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Councils are becoming dependent on fines for revenue, says report
22 August 2022, 15:20
Councils are increasingly reliant on income from issuing fines in order to provide funding for core services, according to a report by campaign group Manifesto Club.
The Corruption of Punishment 2022 report found that: “With budget pressures, many councils are becoming dependent on fining as a source of income for funding core services, departmental salaries, or special projects.”
Freedom of Information requests were sent to councils asking what they did with the cash raised by fines.
At least one council admitted that the money was being used to “support core services within the department, due to reduced funding central funding from government.
In 2018, cross-party group London Councils predicted that in the decade running 2010 to 2020, London local government would have lost 63% of its core funding from central government in real terms.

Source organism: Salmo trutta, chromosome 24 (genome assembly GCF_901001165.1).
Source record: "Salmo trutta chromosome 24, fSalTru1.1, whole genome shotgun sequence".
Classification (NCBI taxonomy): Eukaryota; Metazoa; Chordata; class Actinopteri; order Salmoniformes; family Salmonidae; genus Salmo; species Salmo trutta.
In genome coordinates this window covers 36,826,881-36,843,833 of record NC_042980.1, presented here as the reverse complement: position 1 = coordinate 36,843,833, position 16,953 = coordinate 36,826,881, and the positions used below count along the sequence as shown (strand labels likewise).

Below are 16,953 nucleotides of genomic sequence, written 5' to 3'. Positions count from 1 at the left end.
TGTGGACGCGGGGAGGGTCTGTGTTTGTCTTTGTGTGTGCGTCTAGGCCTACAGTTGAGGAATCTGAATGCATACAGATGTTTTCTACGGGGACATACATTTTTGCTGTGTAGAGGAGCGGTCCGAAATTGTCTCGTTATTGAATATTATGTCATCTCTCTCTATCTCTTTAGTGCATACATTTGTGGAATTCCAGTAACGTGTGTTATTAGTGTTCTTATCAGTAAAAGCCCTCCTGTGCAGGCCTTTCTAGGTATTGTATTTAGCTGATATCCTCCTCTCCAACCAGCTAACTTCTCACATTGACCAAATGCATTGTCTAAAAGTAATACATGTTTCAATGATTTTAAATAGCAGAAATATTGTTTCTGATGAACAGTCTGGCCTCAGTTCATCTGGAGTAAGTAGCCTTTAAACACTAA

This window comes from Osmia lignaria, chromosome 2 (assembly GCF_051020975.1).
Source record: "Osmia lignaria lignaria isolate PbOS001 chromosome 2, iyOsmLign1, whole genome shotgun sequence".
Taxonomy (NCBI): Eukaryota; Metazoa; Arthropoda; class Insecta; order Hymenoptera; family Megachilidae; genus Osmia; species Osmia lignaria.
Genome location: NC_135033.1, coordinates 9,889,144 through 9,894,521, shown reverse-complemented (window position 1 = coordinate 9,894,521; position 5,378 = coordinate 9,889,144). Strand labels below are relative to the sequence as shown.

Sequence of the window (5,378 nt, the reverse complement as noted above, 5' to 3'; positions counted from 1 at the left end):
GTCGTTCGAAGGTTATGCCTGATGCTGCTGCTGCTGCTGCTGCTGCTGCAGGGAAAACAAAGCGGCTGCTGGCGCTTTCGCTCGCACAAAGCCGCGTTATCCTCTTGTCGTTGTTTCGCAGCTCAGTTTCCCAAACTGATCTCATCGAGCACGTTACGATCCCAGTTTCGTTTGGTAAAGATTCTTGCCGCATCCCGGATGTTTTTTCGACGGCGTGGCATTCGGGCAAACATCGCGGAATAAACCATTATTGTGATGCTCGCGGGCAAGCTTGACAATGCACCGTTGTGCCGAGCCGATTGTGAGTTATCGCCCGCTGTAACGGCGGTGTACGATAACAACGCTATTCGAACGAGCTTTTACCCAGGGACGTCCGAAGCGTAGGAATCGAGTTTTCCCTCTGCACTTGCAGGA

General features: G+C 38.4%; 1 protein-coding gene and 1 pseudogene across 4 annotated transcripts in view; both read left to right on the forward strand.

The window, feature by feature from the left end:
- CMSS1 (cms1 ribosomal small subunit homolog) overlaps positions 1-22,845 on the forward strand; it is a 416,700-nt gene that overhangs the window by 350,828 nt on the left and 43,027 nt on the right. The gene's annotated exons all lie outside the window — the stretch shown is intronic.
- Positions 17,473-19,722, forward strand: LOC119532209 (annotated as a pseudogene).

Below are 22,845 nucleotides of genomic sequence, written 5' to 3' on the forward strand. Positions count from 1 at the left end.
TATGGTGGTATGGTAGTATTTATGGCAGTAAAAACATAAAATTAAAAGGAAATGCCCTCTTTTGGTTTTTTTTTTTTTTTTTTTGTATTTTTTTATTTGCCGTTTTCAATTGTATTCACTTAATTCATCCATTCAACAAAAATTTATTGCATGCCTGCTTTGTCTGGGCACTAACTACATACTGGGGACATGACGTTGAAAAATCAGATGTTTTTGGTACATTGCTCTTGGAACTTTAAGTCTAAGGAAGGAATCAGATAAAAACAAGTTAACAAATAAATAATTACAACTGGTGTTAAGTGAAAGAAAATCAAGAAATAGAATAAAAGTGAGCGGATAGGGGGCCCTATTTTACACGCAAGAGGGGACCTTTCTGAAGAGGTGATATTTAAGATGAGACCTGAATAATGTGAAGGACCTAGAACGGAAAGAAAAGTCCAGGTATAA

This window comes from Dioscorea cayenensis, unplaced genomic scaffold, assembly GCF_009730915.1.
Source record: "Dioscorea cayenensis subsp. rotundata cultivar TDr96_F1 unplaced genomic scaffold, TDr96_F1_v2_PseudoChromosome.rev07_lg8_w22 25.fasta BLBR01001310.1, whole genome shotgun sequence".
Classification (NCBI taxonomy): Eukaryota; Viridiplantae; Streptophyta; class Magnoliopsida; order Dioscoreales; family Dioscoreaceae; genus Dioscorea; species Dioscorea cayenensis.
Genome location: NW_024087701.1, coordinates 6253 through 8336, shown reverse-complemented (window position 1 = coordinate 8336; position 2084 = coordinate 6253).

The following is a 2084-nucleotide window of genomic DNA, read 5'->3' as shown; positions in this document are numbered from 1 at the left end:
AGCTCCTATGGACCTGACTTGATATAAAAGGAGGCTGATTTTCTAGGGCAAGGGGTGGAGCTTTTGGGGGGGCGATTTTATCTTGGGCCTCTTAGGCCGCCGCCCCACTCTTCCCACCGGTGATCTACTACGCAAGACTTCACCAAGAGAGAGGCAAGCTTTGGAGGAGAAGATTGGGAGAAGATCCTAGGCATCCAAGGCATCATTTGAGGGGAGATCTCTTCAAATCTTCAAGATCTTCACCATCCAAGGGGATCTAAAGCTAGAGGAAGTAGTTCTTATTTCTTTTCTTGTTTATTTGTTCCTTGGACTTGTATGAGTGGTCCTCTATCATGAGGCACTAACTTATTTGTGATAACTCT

The Corruption of Punishment report also found that nine in ten councils were employing private police forces to issue fines, and were paying them per fine issued – despite a government ban forbidding the practice.
Speaking to the Telegraph, Josie Appleton, Director of the Manifesto Club said: “Fining for profit distorts the enforcement system, which is guided not by justice or proportionality, or the aim of clean streets, but by a desire to issue as many penalties as possible.”
“This leads to the harassment and intimidation of members of the public by enforcement officers, as well as the punishment of trivial or non- existent offences.”
Steve Double, a Defra Minister, issued a warning on Saturday that councils should not “abuse the power” to raise money.
“We have provided guidance to councils on litter enforcement and are crystal clear that any council that outsources it must make sure their contractors follow the rules.”
In the last financial year, 44 councils earned a total of £4,148,887 in revenue from fines.
Out of 53 councils that released details of their financial dealings, 47 pay private fine enforcers on the basis that they can earn more money by issuing more fines.
Enforcement officers have been accused of hiding in bushes, following people to see if they drop things and even pretending to be real policemen in order to pressure people into paying fines.
One complaint about a fine alleged that a penalty was issued for putting a carton on the floor whilst loading shopping into the boot, and another dropping a thread from a glove.